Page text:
I want to say that I don’t think this is a religious persecution, or an attack on religious liberty per se. Neither do I think I was personally targeted. My presumption is that Facebook is running some sort of algorithm that flags “suspicious” names.  Others have said Facebook does not “permit” them to use things like Mr., Doctor, Ms. etc. A search of Facebook indicates there are titles such as Imam, Rabbi, etc. There are also a few “Father” and “”Monsignor” names that don’t seem to have been hit just yet. So therefore, rather than a religious persecution or discrimination per se I think what we really have is a very strange errand Facebook is on to purge from its rolls certain very common things it doesn’t like.

Those who make the charge of religious discrimination do so more because Facebook HAS changed its policy toward certain groups largely perceived to be politically powerful and deserving of exceptions. Recently Facebook made very public apologies to the “drag queen” community et al. when they required name changes for some of them. I don’t even want to discuss that group and mention it only to set up this quote from a Facebook spokesman regarding their overall policy:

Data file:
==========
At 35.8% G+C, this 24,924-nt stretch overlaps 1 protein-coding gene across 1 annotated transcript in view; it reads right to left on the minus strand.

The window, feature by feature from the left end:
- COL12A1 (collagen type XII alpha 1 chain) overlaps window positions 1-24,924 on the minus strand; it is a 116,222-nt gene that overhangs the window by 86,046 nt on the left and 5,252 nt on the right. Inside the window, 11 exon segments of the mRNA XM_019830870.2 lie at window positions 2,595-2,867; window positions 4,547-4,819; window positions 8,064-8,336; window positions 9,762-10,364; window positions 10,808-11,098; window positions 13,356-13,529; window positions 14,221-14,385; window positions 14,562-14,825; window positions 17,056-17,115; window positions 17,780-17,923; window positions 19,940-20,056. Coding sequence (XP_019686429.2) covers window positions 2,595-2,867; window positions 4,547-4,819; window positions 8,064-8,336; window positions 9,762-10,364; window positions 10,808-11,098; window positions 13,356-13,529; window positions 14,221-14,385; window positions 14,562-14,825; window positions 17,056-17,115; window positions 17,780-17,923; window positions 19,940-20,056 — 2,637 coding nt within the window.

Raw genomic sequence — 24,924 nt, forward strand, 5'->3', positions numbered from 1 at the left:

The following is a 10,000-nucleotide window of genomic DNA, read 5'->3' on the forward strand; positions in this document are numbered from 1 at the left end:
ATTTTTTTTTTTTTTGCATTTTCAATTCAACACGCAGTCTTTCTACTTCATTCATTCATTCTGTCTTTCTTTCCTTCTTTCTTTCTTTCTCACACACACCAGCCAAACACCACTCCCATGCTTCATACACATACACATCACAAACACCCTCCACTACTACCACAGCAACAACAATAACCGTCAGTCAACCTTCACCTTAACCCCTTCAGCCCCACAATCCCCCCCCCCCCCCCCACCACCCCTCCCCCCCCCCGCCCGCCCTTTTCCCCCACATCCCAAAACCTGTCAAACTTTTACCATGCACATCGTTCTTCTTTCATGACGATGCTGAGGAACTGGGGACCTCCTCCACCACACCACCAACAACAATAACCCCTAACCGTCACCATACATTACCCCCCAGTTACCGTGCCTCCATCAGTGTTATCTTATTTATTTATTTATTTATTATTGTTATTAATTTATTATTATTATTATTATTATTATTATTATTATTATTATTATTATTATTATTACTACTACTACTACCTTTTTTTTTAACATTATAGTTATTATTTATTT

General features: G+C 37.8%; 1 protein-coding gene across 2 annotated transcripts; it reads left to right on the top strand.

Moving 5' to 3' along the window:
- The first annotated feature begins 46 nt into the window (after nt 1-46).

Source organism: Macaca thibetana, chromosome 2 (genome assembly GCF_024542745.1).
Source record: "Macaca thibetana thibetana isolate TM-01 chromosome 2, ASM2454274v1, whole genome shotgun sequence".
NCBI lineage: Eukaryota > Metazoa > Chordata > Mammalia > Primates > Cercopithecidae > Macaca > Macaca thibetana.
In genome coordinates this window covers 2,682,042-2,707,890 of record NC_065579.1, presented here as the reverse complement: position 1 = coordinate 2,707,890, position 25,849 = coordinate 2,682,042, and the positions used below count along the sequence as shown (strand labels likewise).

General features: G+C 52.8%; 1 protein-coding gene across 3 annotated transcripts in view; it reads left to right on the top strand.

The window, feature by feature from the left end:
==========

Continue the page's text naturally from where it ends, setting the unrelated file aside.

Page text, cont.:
Our policy has never been to require everyone on Facebook to use their legal name. The spirit of our policy is that everyone on Facebook uses the authentic name they use in real life. For Sister Roma that’s Sister Roma. For Lil Miss Hot Mess, that’s Lil Miss Hot Mess.

Well, of course “Msgr. Charles Pope” is the authentic name I use in “real life.” A priest friend of mine who also recently got shut down for the “high offense” of having “Father” in his account name wrote to Facebook in reply. I have changed his name here only because I did not have his permission to use it as of this posting:

...As I have shown in additional evidence, persons know me as “Father John Jones” or “Father Jack Jones” in everyday life….If Facebook finds it acceptable for Sister Roma to use the name Sister Roma because that is the authentic name he uses in everyday life...then I cannot understand why I cannot go by the name of “Father John Jones.” I respectfully ask you to remember that “Father” is not a title. “Reverend” is a title. “Father John Jones has been my everyday name for over twenty years.